Risks and complications
|Temporal lobectomy||Surgical indications
Prep and drape
Risks and complications
|Surgical indications||Some seizure disorders result from pathology (disease, abnormality) in the medial portion of the temporal lobe.
Patients with intractable epilepsy by history and neurologic examination with diagnostic study: (MR brain temporal sclerosis, Electroencephalogram (EEG)) consistent with epilepsy.
|Surgical objectives||Complete resection of the portion of the temporal lobe that is causing seizures requires very precise identification of important structures in order to completely remove the seizure focus without injury to nearby important structures.|
|Lesion considerations||temporal lobectomy|
|Exposure||temporal lobectomy. Temporal exposure|
|Approach||temporal lobectomy. Temporal approach|
|Landmarks||temporal lobectomy. Temporal line. Tragus of ear. Coronal suture. Zygoma.|
|Hazards||Structures along the course of the approach that might be injured during the exposure during temporal lobectomy
Once the dura is open and reflected to the side of the surgical field, the cortical surface (frontal and temporal lobes) is visualized.
Resection of temporal lobe is limited by the Sylvian fissurewhich is the boundary between the temporal and frontal lobes. From its anterior tip, a limited amount of temporal lobe can be resected without causing the patient neurologic deficit.
Language function is controlled by the more posterior portion of the temporal lobe primarily on the left side. It is recommended that no more than the anterior 5 cm of temporal lobe be removed on the patient’s left (language controlling) side. On the right side, more temporal lobe (up to 7 cm) can be taken without undue risk of language or other neurologic deficit.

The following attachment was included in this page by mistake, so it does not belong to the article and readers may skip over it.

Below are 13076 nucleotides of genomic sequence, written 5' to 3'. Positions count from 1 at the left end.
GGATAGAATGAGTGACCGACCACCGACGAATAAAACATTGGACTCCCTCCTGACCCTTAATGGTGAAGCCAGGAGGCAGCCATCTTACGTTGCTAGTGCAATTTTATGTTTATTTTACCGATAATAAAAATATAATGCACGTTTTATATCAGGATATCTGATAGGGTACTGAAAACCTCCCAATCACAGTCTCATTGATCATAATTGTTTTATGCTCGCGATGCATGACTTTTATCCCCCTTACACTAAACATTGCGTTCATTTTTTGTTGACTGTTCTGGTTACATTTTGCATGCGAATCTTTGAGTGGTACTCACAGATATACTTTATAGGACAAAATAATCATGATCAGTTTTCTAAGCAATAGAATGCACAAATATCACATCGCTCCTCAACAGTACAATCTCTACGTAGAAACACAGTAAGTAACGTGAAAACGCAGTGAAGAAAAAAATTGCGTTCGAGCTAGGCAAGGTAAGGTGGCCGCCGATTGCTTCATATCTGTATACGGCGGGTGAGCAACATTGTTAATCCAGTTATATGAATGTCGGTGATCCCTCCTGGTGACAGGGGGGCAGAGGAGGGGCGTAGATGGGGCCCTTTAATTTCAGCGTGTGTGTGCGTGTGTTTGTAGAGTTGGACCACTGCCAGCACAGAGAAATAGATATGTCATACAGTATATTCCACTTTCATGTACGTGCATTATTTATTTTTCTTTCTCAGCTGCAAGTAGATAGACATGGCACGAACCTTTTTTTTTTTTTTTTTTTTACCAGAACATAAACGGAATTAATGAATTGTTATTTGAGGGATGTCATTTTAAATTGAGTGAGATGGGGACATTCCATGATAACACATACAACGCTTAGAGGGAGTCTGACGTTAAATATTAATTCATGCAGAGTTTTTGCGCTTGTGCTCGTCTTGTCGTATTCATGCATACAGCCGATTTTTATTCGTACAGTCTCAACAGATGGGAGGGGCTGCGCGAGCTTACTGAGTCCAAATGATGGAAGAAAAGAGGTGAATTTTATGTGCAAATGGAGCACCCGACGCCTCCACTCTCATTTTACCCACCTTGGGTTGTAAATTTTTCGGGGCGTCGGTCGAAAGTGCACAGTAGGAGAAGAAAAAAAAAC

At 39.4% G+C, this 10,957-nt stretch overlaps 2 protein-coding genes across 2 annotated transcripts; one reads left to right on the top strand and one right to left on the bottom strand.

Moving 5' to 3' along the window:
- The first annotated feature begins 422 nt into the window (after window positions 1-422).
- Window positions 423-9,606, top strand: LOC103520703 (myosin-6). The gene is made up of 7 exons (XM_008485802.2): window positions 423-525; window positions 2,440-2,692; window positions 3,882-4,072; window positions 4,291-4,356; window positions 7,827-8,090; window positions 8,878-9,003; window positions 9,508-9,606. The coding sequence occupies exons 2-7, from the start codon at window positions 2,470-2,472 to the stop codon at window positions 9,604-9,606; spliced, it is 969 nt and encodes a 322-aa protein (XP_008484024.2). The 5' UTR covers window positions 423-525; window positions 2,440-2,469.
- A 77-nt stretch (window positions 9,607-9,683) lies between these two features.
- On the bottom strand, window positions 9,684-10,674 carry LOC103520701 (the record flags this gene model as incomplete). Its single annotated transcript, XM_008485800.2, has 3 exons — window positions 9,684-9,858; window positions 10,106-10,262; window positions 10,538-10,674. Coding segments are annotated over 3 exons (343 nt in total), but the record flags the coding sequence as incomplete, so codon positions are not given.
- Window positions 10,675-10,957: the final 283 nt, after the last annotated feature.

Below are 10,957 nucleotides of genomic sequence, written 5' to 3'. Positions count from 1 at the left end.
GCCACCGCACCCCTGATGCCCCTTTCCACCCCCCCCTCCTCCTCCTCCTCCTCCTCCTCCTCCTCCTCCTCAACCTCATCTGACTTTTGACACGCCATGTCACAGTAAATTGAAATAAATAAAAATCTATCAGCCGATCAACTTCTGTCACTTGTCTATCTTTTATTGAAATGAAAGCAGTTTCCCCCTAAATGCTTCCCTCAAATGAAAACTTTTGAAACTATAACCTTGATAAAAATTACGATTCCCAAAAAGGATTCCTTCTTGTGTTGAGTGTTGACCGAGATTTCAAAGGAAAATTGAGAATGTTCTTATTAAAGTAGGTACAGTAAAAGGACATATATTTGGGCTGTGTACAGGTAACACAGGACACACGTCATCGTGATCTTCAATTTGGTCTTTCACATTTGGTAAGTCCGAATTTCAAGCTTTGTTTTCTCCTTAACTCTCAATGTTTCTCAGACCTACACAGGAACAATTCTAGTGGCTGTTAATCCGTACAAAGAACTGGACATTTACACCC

in some patients important language functions are controlled by more anterior portions of the temporal lobe. Conservative resection of only the anterior 5 cm of temporal lobe can result in language problems in some patients. The right temporal lobe has more significant language functions in some patients who can suffer language problems or other neurologic deficits even by limiting lobectomy to the anterior 7 cm.
|Instruments||temporal lobectomy. Craniotomy tray. Scalp clips. Perforator. Craniotome.|
|Anesthesia||General anesthesia is usually used for temporal lobectomy.|
|Position||Supine is the usual position for temporal lobectomy.|
|Prep and drape||The patient is prepped and draped as if for a standard craniotomy unless surgery is done with the patient awake or if there is cortical mapping.|
|Target manipulation||temporal lobectomy|
|Problems||Problems that can arise during surgery include _____ (bleeding, loss of orientation, contamination of field, etc.) temporal lobectomy|
A temporal lobectomy takes approximately ___ hours:
|Post Op||After temporal lobectomy the patient is usually taken to Recovery. Immediately post operatively the patient is monitored for… for a duration of …
Once recovered the patient is ____.
|Follow up||After discharge from the post surgical unit (home, long term care facility, etc.) the patient following ____ should be seen by a member of the surgical team within ____.
Rehabilitation (therapy – speech, occupational, physical)
Rehabilitation is (sometimes, always, never, rarely) indicated following ____.
|Risks & complications||temporal lobectomy|